HSRAANZ 2019 Awards – Highly Commended PhD Paper – Michelle Tew



This study was part of a wider program which included a clinical study involving the successful implementation of a nurse-led clinical sepsis pathway for cancer patients at the Peter MacCallum Cancer Centre.

Up to 45% of cancer patients are affected by infection and sepsis, which are associated with significant morbidity, mortality and healthcare utilisation. With the pathway in place, patients with sepsis were identified and treated promptly thus reducing the high mortality rate associated with sepsis.

This study was an economic evaluation to demonstrate the cost-effectiveness of implementing the pathway therefore contributing to the evidence base to inform decision-makers regarding the value of implementing the pathway. The evaluation was conducted using a lifetime decision-analytic model which was able to capture the short-term effects of improved 30-day mortality as measured in the clinical study and long-term consequences in terms of both costs and effectiveness of improved survival of cancer patients extrapolated using a Markov model.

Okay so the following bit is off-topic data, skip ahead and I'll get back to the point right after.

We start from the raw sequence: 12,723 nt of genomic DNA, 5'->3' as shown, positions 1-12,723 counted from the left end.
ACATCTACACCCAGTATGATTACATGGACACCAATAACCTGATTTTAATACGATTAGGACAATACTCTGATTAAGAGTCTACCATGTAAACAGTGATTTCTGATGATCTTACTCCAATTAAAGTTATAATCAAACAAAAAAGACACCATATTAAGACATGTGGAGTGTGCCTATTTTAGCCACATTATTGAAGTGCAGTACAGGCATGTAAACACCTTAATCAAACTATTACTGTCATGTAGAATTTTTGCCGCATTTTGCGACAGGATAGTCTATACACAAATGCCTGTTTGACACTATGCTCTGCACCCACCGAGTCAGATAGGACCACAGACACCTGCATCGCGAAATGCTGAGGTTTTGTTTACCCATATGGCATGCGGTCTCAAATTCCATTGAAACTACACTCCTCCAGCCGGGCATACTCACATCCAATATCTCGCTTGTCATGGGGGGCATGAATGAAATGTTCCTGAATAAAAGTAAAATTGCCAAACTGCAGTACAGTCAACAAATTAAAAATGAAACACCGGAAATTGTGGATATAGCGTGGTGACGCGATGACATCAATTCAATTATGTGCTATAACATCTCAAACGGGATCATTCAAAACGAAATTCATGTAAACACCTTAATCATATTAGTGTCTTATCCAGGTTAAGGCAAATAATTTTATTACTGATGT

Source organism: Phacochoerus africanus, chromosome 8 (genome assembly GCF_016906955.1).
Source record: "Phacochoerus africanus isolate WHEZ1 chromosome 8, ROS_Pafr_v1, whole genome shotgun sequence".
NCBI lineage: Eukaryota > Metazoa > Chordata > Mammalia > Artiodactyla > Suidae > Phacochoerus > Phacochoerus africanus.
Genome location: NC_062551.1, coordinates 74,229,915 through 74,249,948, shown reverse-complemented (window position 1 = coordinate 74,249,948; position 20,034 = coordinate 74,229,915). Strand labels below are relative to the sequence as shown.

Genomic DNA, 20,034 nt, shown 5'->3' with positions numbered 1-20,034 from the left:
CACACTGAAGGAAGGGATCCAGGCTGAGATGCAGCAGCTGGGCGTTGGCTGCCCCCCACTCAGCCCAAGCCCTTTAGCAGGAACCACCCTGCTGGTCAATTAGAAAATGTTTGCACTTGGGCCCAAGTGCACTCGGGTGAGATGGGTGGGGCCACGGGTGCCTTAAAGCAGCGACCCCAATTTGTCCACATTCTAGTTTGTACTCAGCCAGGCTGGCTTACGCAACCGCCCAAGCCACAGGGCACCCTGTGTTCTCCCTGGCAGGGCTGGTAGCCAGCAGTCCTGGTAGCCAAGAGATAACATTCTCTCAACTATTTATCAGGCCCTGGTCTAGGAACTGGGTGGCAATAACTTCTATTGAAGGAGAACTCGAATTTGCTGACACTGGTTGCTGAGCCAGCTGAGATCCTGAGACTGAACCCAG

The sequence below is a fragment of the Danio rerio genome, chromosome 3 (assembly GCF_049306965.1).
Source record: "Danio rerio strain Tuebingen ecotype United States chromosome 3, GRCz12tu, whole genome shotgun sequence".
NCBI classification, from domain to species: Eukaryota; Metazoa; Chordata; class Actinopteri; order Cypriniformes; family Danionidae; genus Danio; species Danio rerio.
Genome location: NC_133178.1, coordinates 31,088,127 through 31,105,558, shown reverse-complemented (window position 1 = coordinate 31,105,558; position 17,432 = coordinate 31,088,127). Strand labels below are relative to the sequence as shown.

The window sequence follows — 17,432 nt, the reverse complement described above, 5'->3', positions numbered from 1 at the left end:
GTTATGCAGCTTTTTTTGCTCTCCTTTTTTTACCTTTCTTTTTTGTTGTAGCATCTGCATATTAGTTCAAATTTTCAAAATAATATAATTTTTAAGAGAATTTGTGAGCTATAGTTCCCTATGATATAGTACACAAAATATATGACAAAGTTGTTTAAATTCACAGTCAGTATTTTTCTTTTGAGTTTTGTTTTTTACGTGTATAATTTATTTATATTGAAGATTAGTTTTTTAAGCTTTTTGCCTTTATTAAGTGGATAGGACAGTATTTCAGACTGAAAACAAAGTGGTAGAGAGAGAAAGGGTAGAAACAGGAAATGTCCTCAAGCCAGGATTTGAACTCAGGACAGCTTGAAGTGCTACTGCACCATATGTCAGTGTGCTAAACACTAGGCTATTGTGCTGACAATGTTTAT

Alongside the evaluation, the study also investigated the impact of including future medical costs, particularly costs unrelated to the intervention being evaluated, in cost-effectiveness analyses. The impact of capturing future medical costs is likely to be particularly important in patients with cancer where costly lifelong medical care is necessary. The lack of clear, definitive pharmacoeconomic guidelines can limit comparability and can impact on cost-effectiveness results used to support decision-makers' considerations relating to future healthcare budgets.

The study was able to demonstrate the practicability of including future medical costs using publicly available data and the importance of capturing existing heterogeneity between cancer types which can give rise to different cost-effectiveness results. This provides important input into treatment, planning and policy decisions.

For further information please see article "Incorporating Future Medical Costs: Impact on Cost-Effectiveness Analysis in Cancer Patients" published in Pharmacoeconomics. https://doi.org/10.1007/s40273-019-00790-9